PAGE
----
Tijuana cardiologist honored for innovative stem-cell therapy

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Dr Juan José Parcero Valdés 

by Moisés Márquez

An eighty-year-old woman from the United States was able to keep her leg thanks to a team of doctors from the Tijuana Institute for Regenerative Medicine who successfully introduced stem cells into an incurable lesion left by radiation therapy.

The patient was treated last year at Hospital Ángeles Tijuana as part of a stem-cell study begun in 2010. Dr Juan José Parcero Valdés, a local cardiologist and the primary investigator of that study, was honored by the National Cardiology Association of Mexico for his work on that case. The CADECI Nacional award, presented to Parcero on 24 February 2012 at the association’s annual convention in Guadalajara, recognizes the country’s best research.

Stem cells are unspecialized cells of the body that change into the specialized cells of various tissues. They can be implanted into different parts of the body and onto damaged or sick tissues, transforming themselves into that type of tissue and functioning as such.

The patient in this case was at the point of having her leg amputated because of a chronic lesion. The lesion, a result of being exposed to radioactivity in curing a cancer she had, resisted conventional treatments. Stem-cell therapy was considered in the last resort. She received that treatment May 2011; her radiation wound was determined to be ninety-five percent cured nine months later.

The pre-treatment photograph in her case-file shows two holes or craters of dead tissue that did not close despite having received skin grafts. The post-treatment photograph shows the same lesion totally closed and almost completely healed by new tissue and blood vessels created from the introduced stem cells.

During an interview, Parcero described the procedure used for this patient. About two hundred milliliters of abdominal fat was removed by liposuction and then taken to a laboratory where it was separated. Approximately two hundred million stem cells were obtained and introduced into the patient’s wound by means of a special catheter.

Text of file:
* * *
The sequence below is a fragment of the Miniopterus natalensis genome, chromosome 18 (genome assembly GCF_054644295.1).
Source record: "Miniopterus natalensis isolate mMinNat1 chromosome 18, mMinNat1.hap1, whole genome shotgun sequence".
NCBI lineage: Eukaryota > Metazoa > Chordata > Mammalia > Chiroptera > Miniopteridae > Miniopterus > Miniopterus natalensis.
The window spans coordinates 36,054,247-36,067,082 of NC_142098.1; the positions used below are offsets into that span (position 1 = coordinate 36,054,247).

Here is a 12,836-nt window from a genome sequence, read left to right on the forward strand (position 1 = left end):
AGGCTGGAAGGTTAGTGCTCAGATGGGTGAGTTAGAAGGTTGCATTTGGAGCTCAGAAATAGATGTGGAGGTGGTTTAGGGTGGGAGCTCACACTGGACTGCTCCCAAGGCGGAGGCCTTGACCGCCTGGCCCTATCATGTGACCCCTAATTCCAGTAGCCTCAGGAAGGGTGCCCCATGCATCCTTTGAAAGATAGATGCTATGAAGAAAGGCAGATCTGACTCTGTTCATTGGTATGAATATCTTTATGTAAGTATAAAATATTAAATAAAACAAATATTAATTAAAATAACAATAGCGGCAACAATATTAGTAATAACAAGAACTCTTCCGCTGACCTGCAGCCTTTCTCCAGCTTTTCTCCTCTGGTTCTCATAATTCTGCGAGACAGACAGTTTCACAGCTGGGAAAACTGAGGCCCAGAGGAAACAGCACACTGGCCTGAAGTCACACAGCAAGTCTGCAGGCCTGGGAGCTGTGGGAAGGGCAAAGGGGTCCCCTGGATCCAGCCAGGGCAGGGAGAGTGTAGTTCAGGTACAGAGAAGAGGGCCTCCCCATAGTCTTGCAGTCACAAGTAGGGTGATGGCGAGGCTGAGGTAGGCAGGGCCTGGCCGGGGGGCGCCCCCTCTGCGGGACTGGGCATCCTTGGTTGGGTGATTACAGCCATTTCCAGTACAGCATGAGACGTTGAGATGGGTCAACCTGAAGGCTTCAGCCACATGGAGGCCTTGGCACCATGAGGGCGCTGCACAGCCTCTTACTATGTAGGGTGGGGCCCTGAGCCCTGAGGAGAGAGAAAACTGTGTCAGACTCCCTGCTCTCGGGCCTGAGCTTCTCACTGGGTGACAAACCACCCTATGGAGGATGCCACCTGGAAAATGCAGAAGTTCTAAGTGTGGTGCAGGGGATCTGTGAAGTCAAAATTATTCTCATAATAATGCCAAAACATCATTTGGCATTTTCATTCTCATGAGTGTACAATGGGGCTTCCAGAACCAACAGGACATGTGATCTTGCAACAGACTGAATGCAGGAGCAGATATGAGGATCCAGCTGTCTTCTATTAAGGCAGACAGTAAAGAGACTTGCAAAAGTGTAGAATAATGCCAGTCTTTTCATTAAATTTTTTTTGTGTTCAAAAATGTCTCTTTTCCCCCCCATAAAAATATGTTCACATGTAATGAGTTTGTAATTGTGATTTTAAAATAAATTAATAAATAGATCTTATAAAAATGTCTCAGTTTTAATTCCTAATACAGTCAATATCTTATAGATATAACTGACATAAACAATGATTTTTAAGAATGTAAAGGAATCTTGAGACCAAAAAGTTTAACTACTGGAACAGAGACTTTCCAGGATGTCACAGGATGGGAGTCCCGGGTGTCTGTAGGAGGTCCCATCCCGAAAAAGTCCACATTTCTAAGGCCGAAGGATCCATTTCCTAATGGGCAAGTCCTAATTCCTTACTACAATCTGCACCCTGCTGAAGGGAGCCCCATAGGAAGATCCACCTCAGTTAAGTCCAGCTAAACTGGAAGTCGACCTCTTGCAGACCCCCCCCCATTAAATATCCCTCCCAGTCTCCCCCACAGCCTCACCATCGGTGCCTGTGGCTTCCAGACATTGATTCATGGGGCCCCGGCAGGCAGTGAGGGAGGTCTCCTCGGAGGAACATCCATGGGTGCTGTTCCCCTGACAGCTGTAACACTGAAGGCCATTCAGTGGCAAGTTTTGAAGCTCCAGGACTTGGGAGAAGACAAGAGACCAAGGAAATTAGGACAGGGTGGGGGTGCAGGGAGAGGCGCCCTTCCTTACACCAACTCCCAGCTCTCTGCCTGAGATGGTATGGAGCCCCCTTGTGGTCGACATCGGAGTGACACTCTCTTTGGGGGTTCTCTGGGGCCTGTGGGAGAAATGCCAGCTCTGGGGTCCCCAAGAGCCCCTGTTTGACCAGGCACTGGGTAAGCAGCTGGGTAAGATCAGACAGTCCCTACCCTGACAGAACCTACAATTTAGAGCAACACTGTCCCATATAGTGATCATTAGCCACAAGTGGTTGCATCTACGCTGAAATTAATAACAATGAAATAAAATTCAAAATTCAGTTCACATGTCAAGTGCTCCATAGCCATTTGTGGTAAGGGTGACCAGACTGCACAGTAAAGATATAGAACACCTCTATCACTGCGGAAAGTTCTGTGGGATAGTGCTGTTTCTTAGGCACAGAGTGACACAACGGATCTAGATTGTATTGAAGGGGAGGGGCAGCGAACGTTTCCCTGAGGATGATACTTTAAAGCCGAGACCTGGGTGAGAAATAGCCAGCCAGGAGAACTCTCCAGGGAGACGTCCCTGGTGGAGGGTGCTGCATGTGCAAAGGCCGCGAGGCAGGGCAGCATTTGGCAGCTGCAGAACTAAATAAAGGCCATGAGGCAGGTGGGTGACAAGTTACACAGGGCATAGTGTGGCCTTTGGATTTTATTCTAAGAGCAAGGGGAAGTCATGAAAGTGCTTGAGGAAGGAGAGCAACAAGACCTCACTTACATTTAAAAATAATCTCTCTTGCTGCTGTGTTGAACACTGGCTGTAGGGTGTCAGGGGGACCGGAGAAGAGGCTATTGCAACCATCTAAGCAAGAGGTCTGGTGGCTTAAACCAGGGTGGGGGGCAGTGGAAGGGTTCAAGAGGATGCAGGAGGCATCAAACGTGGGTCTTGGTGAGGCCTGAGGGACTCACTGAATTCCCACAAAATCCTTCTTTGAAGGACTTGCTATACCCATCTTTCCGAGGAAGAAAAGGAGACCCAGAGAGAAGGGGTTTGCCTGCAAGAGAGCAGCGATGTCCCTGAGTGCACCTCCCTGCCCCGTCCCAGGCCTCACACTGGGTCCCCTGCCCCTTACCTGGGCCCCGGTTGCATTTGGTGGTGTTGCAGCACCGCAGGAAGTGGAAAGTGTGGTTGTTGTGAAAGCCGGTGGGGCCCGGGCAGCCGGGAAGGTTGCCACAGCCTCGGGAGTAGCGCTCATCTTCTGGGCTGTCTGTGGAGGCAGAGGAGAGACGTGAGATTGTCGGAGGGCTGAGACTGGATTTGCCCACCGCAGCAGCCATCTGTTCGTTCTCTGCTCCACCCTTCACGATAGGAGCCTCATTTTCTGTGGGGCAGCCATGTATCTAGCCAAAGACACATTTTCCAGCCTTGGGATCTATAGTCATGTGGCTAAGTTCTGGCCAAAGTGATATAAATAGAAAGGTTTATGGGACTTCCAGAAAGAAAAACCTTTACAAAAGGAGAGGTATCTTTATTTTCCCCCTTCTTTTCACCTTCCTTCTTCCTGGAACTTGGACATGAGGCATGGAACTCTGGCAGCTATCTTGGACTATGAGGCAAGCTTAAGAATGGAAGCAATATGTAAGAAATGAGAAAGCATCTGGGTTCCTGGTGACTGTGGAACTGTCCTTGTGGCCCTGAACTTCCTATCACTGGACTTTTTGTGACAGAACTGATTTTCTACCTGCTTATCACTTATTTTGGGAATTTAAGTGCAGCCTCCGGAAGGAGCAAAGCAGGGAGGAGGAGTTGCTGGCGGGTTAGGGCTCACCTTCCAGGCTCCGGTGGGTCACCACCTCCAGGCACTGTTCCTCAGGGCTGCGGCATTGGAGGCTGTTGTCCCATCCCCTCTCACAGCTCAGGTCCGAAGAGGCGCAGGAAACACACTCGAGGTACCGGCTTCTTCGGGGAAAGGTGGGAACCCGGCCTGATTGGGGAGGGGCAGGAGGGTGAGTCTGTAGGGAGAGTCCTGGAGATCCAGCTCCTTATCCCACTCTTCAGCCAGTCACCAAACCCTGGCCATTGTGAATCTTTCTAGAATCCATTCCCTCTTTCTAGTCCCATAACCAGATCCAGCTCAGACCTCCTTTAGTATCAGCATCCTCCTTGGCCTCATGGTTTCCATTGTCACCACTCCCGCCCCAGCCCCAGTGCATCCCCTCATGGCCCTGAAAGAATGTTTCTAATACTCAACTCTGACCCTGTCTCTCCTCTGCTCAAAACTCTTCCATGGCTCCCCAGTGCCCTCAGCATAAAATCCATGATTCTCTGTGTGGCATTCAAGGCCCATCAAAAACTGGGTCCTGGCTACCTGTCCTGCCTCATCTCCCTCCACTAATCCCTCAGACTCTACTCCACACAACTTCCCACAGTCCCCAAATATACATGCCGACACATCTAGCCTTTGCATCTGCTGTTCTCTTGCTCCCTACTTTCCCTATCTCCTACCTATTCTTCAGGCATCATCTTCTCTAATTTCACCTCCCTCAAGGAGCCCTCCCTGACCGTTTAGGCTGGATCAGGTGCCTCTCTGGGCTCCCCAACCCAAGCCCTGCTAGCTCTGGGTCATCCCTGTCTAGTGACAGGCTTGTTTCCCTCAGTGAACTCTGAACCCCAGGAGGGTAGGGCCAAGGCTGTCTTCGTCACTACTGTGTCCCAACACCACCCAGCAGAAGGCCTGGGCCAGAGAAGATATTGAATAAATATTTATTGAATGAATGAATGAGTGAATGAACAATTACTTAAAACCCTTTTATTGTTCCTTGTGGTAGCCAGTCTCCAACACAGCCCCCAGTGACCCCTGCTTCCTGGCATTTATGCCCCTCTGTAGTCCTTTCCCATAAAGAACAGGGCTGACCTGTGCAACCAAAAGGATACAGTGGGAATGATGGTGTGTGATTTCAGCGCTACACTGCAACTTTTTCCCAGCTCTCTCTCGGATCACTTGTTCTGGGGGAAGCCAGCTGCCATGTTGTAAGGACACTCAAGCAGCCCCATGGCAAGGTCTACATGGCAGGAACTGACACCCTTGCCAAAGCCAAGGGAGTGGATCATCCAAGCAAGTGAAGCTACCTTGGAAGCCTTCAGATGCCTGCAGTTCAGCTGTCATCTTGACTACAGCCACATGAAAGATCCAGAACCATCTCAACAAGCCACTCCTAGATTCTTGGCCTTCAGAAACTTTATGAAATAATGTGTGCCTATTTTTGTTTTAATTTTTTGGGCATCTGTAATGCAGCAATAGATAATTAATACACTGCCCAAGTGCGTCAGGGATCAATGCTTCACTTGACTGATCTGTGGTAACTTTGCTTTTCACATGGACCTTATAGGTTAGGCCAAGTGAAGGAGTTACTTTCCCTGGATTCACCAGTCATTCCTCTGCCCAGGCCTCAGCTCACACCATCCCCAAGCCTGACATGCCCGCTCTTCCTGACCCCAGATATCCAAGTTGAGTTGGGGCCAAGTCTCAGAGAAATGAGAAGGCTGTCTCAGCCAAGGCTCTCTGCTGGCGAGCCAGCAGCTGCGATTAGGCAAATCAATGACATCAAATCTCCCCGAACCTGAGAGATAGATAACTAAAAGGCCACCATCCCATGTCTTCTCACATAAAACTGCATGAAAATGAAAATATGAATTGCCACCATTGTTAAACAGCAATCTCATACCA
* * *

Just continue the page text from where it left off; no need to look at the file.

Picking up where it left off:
Hospital Ángeles Tijuana

The specialist commented that, in the Tijuana Institute for Regenerative Medicine, which is directed by Dr Javier López, there are currently thirty protocols, that is to say, clincial trials involving people with various diseases, designed to learn if patients’ lives might be improved by stem-cell therapy. Taking part in these protocols are three Mexican patients; all the rest are from the United States and Canada.

These therapies are still being studied and have not yet been approved for general use, explained Parcero, so it will take several years’ more work before they can be considered generally safe and effective. The studies are being conducted under the scrutiny of an ethics committee made up of prominent doctors who watch over the procedures and take care that the patients don’t incur unnecessary risks.

The object is to find therapies that improve a patient’s quality of life: an effective therapy does not have to offer a complete cure so long as the patient might enjoy better health or live longer. As such, cellular regeneration as produced by stem-cell therapies is a promising alternative to conventional treatments for heart disease and diabetes.

Unfortunately, laments the doctor, there is little official support in Mexico for these scientific advances. The work being done in Tijuana has to be financed through the non-profit organization that underwrites the Tijuana Institute for Regenerative Medicine.

Originally published in El Informador de Baja California, nº 125. Republished in translation by kind permission.